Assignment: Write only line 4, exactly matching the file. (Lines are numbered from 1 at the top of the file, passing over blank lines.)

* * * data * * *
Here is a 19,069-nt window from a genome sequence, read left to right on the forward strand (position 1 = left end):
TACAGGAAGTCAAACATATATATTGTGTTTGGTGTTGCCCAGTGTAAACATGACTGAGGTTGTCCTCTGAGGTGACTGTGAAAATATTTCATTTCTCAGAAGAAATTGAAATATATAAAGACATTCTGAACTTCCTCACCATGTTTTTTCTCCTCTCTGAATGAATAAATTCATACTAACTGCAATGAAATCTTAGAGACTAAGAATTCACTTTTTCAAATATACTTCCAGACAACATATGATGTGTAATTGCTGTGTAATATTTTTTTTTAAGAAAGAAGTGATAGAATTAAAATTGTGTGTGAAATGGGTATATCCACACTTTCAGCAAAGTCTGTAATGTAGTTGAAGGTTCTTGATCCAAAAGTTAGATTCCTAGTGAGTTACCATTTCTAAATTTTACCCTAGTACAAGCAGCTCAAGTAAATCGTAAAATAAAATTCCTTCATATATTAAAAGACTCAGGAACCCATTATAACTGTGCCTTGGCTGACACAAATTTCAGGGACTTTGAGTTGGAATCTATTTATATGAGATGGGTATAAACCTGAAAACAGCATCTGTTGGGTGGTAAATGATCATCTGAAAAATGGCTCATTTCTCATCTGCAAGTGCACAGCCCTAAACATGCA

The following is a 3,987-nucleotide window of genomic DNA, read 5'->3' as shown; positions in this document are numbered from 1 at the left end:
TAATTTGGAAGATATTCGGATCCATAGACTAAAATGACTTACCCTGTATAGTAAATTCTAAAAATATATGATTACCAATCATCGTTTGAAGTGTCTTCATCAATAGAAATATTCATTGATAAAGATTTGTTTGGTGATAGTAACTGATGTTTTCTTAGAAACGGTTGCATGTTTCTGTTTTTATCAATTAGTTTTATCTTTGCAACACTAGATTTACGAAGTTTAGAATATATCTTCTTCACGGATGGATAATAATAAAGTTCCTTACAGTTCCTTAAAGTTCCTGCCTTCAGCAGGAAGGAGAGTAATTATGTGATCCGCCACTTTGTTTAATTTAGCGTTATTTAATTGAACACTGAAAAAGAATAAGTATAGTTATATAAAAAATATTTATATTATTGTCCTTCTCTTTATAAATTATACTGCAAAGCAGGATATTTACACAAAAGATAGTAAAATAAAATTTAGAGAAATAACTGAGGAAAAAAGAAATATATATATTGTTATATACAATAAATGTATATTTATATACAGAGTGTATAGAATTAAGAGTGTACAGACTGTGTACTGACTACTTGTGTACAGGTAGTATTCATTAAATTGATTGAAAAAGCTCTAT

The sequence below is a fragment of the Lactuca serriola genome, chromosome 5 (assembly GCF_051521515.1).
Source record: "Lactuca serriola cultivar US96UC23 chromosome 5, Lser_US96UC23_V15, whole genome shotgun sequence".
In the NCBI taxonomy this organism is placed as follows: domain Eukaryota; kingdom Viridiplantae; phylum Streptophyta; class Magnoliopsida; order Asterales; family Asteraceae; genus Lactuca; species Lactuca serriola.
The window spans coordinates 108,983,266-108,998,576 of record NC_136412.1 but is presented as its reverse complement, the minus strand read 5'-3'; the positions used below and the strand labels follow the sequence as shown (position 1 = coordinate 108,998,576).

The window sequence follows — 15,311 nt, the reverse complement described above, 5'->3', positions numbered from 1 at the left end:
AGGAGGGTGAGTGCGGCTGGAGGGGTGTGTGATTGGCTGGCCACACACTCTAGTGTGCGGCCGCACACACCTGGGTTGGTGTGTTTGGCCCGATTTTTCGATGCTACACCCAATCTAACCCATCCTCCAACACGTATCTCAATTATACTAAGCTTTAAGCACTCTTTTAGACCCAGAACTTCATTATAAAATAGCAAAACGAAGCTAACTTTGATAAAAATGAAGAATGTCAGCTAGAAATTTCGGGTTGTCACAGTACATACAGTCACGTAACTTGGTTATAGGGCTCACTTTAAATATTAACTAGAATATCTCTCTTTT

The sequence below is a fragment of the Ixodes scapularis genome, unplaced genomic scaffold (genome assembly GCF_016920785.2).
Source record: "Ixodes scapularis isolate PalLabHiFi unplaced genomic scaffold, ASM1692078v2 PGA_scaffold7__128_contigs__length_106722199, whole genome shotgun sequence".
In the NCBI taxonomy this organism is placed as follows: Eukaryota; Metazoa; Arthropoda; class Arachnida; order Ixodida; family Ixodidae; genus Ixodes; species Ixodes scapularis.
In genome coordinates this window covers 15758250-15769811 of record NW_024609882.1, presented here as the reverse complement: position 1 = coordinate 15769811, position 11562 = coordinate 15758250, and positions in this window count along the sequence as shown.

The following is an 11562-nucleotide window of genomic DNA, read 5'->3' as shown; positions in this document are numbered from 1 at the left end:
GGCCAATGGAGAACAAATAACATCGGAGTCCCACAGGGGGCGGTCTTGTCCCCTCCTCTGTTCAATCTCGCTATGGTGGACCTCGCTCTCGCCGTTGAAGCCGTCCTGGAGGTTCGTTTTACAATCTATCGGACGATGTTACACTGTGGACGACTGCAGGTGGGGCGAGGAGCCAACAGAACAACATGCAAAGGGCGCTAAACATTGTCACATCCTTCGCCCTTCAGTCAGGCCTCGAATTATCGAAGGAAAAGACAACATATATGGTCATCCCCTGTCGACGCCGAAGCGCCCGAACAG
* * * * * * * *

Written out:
TAATTTGGAAGATATTCGGATCCATAGACTAAAATGACTTACCCTGTATAGTAAATTCTAAAAATATATGATTACCAATCATCGTTTGAAGTGTCTTCATCAATAGAAATATTCATTGATAAAGATTTGTTTGGTGATAGTAACTGATGTTTTCTTAGAAACGGTTGCATGTTTCTGTTTTTATCAATTAGTTTTATCTTTGCAACACTAGATTTACGAAGTTTAGAATATATCTTCTTCACGGATGGATAATAATAAAGTTCCTTACAGTTCCTTAAAGTTCCTGCCTTCAGCAGGAAGGAGAGTAATTATGTGATCCGCCACTTTGTTTAATTTAGCGTTATTTAATTGAACACTGAAAAAGAATAAGTATAGTTATATAAAAAATATTTATATTATTGTCCTTCTCTTTATAAATTATACTGCAAAGCAGGATATTTACACAAAAGATAGTAAAATAAAATTTAGAGAAATAACTGAGGAAAAAAGAAATATATATATTGTTATATACAATAAATGTATATTTATATACAGAGTGTATAGAATTAAGAGTGTACAGACTGTGTACTGACTACTTGTGTACAGGTAGTATTCATTAAATTGATTGAAAAAGCTCTAT